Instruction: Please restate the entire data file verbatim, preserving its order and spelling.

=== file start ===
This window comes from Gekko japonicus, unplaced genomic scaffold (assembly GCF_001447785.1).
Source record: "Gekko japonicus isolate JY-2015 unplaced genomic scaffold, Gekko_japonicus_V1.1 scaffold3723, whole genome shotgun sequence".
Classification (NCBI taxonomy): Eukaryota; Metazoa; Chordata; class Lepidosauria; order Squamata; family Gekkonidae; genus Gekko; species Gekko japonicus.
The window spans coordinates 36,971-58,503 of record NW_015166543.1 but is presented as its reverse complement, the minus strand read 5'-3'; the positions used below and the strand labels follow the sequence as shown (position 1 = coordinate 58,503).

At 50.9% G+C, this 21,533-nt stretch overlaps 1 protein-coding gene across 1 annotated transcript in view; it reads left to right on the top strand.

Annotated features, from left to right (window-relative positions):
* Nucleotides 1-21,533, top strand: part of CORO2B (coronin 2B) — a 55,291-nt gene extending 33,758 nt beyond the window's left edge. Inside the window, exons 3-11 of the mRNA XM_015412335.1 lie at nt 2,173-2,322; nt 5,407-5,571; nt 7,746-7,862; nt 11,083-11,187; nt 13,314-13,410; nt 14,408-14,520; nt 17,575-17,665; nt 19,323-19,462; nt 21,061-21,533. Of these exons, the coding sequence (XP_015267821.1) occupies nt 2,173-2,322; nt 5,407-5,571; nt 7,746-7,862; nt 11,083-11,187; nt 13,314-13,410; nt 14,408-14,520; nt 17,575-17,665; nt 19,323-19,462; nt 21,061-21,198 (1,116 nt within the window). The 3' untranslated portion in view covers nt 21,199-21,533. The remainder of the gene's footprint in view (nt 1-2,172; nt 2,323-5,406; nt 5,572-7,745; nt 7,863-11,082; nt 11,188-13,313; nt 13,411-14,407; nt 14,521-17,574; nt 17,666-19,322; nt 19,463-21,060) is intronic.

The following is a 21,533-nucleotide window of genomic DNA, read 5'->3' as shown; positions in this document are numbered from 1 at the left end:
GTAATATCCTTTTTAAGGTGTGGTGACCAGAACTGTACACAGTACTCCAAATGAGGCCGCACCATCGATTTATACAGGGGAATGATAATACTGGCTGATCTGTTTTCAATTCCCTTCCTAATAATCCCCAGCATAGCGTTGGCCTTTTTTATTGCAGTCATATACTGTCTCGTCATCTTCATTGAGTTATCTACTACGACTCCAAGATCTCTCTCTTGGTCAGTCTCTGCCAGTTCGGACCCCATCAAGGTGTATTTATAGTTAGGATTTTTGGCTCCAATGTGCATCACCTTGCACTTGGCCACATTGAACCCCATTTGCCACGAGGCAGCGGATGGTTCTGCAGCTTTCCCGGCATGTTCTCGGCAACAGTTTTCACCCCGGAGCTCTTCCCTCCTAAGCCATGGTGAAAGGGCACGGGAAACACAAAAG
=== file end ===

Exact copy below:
This window comes from Gekko japonicus, unplaced genomic scaffold (assembly GCF_001447785.1).
Source record: "Gekko japonicus isolate JY-2015 unplaced genomic scaffold, Gekko_japonicus_V1.1 scaffold3723, whole genome shotgun sequence".
Classification (NCBI taxonomy): Eukaryota; Metazoa; Chordata; class Lepidosauria; order Squamata; family Gekkonidae; genus Gekko; species Gekko japonicus.
The window spans coordinates 36,971-58,503 of record NW_015166543.1 but is presented as its reverse complement, the minus strand read 5'-3'; the positions used below and the strand labels follow the sequence as shown (position 1 = coordinate 58,503).

At 50.9% G+C, this 21,533-nt stretch overlaps 1 protein-coding gene across 1 annotated transcript in view; it reads left to right on the top strand.

Annotated features, from left to right (window-relative positions):
* Nucleotides 1-21,533, top strand: part of CORO2B (coronin 2B) — a 55,291-nt gene extending 33,758 nt beyond the window's left edge. Inside the window, exons 3-11 of the mRNA XM_015412335.1 lie at nt 2,173-2,322; nt 5,407-5,571; nt 7,746-7,862; nt 11,083-11,187; nt 13,314-13,410; nt 14,408-14,520; nt 17,575-17,665; nt 19,323-19,462; nt 21,061-21,533. Of these exons, the coding sequence (XP_015267821.1) occupies nt 2,173-2,322; nt 5,407-5,571; nt 7,746-7,862; nt 11,083-11,187; nt 13,314-13,410; nt 14,408-14,520; nt 17,575-17,665; nt 19,323-19,462; nt 21,061-21,198 (1,116 nt within the window). The 3' untranslated portion in view covers nt 21,199-21,533. The remainder of the gene's footprint in view (nt 1-2,172; nt 2,323-5,406; nt 5,572-7,745; nt 7,863-11,082; nt 11,188-13,313; nt 13,411-14,407; nt 14,521-17,574; nt 17,666-19,322; nt 19,463-21,060) is intronic.

The following is a 21,533-nucleotide window of genomic DNA, read 5'->3' as shown; positions in this document are numbered from 1 at the left end:
GTAATATCCTTTTTAAGGTGTGGTGACCAGAACTGTACACAGTACTCCAAATGAGGCCGCACCATCGATTTATACAGGGGAATGATAATACTGGCTGATCTGTTTTCAATTCCCTTCCTAATAATCCCCAGCATAGCGTTGGCCTTTTTTATTGCAGTCATATACTGTCTCGTCATCTTCATTGAGTTATCTACTACGACTCCAAGATCTCTCTCTTGGTCAGTCTCTGCCAGTTCGGACCCCATCAAGGTGTATTTATAGTTAGGATTTTTGGCTCCAATGTGCATCACCTTGCACTTGGCCACATTGAACCCCATTTGCCACGAGGCAGCGGATGGTTCTGCAGCTTTCCCGGCATGTTCTCGGCAACAGTTTTCACCCCGGAGCTCTTCCCTCCTAAGCCATGGTGAAAGGGCACGGGAAACACAAAAG